Weekly Assignment

Please write a 250 word to this weeks lesson. Please add notes about the work cite at the bottom of the page.

Lesson Overview
We continue to critique some of the standard theories that we explored early in class. This week we look at the racial and the sexual contract.
Lesson Objectives
Students will be able to:
Critique Social Contract theory
Assess Carol Pateman’s sexual contract and Charles Mills’ racial contract
Contrast ideas about contract and society
Specific Topics of Discussion
In this lesson, we will discuss:

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We will continue to discuss research essays.
Students will discuss the sexual and racial contract.
This Week’s Deliverables
The following activities and assessments need to be completed this week:
Reading: See instructions in Reading & Resources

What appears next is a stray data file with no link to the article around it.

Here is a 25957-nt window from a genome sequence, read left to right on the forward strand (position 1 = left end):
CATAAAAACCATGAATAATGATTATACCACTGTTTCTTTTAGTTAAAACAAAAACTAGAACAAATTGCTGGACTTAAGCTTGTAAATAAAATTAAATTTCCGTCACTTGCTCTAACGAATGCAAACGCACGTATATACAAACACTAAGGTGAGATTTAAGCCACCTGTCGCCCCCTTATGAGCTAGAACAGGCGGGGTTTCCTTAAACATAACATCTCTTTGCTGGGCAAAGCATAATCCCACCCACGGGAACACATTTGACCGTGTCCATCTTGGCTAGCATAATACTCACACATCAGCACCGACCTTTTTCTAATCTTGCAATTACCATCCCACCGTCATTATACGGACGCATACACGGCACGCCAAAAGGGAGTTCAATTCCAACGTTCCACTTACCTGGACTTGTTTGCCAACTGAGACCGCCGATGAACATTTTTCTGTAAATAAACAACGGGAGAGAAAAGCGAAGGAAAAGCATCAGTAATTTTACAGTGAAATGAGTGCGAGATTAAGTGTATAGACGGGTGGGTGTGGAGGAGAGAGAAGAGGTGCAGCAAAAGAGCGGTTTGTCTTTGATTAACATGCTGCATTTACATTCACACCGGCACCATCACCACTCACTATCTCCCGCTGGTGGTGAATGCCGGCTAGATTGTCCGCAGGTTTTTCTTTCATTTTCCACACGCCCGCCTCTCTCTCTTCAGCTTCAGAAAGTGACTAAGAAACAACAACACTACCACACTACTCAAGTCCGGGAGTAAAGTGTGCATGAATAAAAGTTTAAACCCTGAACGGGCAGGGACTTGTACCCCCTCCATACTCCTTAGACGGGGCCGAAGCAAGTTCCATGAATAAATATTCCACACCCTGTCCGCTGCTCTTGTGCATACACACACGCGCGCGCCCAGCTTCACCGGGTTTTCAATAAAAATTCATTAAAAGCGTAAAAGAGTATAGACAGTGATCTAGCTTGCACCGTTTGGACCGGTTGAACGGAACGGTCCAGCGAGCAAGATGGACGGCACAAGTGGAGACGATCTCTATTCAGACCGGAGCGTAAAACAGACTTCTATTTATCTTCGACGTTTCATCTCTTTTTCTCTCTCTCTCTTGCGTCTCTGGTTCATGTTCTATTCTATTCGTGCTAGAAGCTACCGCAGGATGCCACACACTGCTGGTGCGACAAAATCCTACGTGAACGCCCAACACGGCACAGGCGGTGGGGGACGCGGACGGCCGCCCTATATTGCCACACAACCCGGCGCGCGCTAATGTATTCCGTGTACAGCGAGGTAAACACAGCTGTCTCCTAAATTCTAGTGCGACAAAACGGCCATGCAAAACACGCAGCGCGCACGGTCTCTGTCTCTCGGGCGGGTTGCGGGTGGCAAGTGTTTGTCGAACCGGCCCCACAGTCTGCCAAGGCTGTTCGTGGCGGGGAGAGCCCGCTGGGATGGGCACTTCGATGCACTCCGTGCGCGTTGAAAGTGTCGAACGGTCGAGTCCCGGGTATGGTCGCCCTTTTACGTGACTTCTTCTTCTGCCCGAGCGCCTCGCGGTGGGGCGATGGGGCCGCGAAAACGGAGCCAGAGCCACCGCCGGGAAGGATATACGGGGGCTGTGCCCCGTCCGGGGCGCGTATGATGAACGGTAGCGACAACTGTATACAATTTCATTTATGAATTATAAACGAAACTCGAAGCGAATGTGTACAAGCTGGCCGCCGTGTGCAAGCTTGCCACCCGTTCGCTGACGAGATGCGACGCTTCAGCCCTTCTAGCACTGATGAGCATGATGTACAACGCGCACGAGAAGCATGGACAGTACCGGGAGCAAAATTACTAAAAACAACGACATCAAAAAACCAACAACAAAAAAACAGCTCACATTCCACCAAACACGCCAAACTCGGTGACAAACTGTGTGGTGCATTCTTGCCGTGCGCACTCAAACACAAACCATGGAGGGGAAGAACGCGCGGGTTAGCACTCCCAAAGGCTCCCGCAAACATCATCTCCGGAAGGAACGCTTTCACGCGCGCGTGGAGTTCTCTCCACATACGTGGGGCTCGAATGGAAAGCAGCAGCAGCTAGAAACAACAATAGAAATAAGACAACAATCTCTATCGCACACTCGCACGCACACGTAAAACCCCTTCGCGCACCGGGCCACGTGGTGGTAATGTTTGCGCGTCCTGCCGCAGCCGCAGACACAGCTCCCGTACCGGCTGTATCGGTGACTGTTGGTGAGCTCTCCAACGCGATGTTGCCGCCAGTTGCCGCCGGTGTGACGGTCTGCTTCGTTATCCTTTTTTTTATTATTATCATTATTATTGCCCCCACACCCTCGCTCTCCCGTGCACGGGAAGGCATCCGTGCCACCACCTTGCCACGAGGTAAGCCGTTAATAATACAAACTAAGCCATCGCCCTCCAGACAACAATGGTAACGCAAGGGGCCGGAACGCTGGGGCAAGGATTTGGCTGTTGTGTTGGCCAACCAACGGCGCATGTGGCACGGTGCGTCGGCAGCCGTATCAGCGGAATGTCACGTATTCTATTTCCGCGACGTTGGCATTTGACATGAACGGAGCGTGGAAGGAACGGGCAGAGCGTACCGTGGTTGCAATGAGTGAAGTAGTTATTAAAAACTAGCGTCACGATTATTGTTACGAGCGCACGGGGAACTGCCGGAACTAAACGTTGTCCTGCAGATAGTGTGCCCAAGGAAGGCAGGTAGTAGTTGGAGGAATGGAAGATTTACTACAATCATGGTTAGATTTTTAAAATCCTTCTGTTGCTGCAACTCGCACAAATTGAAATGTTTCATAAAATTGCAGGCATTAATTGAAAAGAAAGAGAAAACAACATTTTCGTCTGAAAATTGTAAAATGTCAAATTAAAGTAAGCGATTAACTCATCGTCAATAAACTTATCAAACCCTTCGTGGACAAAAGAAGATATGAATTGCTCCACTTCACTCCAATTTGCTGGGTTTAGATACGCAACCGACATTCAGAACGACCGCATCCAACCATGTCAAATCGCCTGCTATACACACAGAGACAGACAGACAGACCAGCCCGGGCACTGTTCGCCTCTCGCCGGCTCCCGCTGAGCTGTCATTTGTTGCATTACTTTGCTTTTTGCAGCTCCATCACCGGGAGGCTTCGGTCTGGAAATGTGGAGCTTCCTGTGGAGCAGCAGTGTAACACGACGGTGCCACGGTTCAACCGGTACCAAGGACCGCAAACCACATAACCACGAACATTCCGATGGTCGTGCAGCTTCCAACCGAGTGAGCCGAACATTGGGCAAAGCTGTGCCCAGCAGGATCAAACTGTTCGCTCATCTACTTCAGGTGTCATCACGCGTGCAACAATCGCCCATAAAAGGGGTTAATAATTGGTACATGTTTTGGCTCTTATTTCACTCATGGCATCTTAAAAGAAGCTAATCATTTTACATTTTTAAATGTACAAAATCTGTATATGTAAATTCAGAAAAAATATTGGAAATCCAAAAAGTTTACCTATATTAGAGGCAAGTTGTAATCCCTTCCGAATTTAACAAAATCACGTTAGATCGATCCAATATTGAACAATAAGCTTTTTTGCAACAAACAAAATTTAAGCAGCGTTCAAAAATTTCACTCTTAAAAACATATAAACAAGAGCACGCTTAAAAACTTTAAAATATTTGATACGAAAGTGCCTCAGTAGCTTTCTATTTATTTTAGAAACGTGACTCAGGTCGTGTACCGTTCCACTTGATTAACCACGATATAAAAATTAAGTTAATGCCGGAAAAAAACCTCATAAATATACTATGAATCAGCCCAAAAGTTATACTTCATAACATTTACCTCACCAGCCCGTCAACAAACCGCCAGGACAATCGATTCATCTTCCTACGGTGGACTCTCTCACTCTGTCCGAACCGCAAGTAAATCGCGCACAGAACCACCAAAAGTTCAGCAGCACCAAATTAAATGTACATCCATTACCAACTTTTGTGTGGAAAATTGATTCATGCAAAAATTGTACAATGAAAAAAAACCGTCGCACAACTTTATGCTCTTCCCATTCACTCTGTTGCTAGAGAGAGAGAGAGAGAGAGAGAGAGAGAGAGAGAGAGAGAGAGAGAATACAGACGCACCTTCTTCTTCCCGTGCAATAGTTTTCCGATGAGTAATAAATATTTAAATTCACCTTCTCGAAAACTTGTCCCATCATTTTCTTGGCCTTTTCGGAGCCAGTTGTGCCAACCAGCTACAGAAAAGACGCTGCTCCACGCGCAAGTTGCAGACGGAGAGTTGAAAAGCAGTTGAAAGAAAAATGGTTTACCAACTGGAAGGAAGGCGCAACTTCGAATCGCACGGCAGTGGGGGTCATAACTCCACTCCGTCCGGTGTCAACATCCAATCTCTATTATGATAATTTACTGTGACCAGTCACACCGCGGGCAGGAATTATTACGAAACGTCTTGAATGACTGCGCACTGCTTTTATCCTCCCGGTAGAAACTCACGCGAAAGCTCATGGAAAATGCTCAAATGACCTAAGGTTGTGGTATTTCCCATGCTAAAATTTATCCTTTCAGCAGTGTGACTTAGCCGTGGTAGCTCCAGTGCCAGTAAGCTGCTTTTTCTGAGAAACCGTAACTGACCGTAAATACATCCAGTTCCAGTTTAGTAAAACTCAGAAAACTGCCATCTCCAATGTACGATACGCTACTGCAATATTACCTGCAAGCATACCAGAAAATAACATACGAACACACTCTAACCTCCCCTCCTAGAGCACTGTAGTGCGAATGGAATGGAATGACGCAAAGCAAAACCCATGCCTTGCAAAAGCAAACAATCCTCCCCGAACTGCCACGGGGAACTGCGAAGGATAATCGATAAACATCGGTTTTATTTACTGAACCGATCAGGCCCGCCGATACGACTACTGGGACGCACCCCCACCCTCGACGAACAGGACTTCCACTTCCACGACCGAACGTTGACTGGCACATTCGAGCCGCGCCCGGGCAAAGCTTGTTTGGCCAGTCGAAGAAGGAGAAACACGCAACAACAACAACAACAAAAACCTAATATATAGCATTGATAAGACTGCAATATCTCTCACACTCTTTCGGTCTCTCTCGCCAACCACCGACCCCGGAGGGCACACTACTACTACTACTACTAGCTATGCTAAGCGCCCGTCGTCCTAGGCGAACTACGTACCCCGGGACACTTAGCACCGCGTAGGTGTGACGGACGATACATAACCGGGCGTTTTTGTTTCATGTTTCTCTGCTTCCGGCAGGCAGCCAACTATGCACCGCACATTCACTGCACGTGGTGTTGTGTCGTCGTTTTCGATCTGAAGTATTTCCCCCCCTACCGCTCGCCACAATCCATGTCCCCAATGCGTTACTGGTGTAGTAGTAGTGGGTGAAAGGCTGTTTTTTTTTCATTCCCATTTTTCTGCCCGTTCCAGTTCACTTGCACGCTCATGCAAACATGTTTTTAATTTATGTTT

This week your research essay is due at the end of Week 8.
Reading & Resources

This week please read the lesson plan. Students are assigned to find an article about the sexual or racial contract from the online library or elsewhere. An informative YouTube video or podcast is also acceptable. Students should be prepared to report on their resource on the forum.


Other Contracts

In the last eight weeks we have discussed a variety of theories about society and why we stay in our communities. Khaldun talked about social cohesion and the cycles he observed in civilization. Other theorists showed that by entering into a social contract we offer our labor and freedom to be paid with a secure and orderly life. We give ourselves up to civilization and our rulers to avoid the violence and chaos that life in a state of nature may result in.

Social life is imperfect, but is preferable to a chaotic wilderness with no rules. Novels like Lord of the Flies show explore implications when civilization unravels. According to Smith, our contract payment also comes in the terms of feeling good about ourselves and feeling pleasure in exchange for our works. Smith was pleased by the harmonizing effects of a society that hummed along and enjoyed the fruits and emotional benefits of law abiding work.